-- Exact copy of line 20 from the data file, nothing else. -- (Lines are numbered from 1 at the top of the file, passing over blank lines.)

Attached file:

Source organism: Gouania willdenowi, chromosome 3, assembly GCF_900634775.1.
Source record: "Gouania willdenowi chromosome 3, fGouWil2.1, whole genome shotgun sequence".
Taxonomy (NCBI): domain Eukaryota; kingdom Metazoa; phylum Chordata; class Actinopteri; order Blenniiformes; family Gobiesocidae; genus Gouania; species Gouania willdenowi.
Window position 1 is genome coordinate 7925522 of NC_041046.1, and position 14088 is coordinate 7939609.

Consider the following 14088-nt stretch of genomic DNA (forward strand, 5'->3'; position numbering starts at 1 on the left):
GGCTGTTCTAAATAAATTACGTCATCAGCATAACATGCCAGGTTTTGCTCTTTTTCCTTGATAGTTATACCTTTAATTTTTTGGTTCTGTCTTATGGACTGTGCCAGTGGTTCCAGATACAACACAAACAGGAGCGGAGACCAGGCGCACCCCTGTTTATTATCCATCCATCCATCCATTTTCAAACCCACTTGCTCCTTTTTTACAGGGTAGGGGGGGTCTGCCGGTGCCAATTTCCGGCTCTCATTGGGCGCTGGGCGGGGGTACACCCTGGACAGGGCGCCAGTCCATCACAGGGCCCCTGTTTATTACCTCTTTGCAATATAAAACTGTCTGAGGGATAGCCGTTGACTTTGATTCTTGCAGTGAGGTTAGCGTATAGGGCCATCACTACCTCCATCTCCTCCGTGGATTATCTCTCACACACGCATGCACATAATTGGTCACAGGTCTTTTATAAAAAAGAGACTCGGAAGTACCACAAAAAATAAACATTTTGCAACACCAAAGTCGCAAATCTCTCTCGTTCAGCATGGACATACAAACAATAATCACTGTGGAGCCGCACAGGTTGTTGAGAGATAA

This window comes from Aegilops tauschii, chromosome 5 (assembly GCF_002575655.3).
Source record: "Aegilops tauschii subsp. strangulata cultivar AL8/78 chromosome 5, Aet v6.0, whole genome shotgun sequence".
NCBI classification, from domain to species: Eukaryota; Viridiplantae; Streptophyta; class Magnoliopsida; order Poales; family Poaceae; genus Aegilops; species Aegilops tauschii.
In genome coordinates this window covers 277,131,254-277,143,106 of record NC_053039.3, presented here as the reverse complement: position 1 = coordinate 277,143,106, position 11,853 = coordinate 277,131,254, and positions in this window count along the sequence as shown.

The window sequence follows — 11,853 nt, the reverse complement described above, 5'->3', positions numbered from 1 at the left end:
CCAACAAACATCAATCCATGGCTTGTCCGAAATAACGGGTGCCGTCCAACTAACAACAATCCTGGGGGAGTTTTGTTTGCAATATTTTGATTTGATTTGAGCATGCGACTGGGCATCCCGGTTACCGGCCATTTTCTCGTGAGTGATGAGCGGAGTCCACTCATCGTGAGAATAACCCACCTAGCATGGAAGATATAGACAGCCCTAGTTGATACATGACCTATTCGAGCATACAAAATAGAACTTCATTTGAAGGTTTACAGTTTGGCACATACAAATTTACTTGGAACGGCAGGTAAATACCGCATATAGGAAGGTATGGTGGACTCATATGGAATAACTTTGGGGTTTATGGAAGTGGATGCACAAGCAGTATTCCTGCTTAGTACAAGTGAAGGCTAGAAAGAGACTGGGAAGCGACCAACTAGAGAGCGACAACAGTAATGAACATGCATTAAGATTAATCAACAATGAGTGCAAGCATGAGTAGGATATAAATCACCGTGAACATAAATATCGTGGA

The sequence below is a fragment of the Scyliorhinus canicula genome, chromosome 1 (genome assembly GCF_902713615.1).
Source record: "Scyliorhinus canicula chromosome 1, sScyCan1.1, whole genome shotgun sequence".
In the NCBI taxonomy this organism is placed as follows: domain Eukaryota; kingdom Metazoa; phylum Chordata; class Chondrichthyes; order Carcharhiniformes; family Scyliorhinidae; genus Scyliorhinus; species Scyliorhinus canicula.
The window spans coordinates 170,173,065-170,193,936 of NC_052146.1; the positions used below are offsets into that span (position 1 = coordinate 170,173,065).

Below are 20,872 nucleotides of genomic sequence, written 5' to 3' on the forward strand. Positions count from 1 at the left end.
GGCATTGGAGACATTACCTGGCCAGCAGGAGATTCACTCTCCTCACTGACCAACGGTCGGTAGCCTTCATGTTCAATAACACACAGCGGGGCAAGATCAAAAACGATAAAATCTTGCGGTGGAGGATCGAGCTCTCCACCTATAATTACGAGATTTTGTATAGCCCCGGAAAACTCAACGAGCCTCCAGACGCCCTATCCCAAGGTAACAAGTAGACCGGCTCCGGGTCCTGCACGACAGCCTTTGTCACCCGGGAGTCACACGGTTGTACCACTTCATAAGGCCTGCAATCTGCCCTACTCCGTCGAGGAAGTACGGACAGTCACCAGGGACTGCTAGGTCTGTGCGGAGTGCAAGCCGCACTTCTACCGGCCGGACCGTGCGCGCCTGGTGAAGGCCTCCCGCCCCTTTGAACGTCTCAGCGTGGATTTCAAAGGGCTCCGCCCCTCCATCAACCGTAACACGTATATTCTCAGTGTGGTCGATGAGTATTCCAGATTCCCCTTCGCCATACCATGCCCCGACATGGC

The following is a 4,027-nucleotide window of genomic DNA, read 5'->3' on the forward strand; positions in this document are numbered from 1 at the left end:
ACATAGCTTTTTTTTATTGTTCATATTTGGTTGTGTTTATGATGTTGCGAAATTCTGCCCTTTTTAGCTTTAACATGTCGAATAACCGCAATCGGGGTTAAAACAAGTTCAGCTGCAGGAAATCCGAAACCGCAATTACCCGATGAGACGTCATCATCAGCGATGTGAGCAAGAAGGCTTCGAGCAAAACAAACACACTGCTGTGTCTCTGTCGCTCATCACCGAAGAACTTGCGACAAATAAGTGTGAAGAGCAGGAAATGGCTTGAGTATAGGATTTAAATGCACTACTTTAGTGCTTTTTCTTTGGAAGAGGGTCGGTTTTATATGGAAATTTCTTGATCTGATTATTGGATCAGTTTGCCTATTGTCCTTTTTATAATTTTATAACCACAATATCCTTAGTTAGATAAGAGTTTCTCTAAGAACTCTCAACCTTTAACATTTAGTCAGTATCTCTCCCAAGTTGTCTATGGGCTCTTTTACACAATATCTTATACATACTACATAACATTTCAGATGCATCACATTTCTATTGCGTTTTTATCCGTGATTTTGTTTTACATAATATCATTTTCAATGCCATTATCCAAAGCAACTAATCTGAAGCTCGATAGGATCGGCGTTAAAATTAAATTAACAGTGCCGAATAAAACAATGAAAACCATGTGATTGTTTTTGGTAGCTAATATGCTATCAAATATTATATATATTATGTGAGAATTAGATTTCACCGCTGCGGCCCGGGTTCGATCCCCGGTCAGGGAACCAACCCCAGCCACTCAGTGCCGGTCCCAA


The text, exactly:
ACATAGCTTTTTTTTATTGTTCATATTTGGTTGTGTTTATGATGTTGCGAAATTCTGCCCTTTTTAGCTTTAACATGTCGAATAACCGCAATCGGGGTTAAAACAAGTTCAGCTGCAGGAAATCCGAAACCGCAATTACCCGATGAGACGTCATCATCAGCGATGTGAGCAAGAAGGCTTCGAGCAAAACAAACACACTGCTGTGTCTCTGTCGCTCATCACCGAAGAACTTGCGACAAATAAGTGTGAAGAGCAGGAAATGGCTTGAGTATAGGATTTAAATGCACTACTTTAGTGCTTTTTCTTTGGAAGAGGGTCGGTTTTATATGGAAATTTCTTGATCTGATTATTGGATCAGTTTGCCTATTGTCCTTTTTATAATTTTATAACCACAATATCCTTAGTTAGATAAGAGTTTCTCTAAGAACTCTCAACCTTTAACATTTAGTCAGTATCTCTCCCAAGTTGTCTATGGGCTCTTTTACACAATATCTTATACATACTACATAACATTTCAGATGCATCACATTTCTATTGCGTTTTTATCCGTGATTTTGTTTTACATAATATCATTTTCAATGCCATTATCCAAAGCAACTAATCTGAAGCTCGATAGGATCGGCGTTAAAATTAAATTAACAGTGCCGAATAAAACAATGAAAACCATGTGATTGTTTTTGGTAGCTAATATGCTATCAAATATTATATATATTATGTGAGAATTAGATTTCACCGCTGCGGCCCGGGTTCGATCCCCGGTCAGGGAACCAACCCCAGCCACTCAGTGCCGGTCCCAA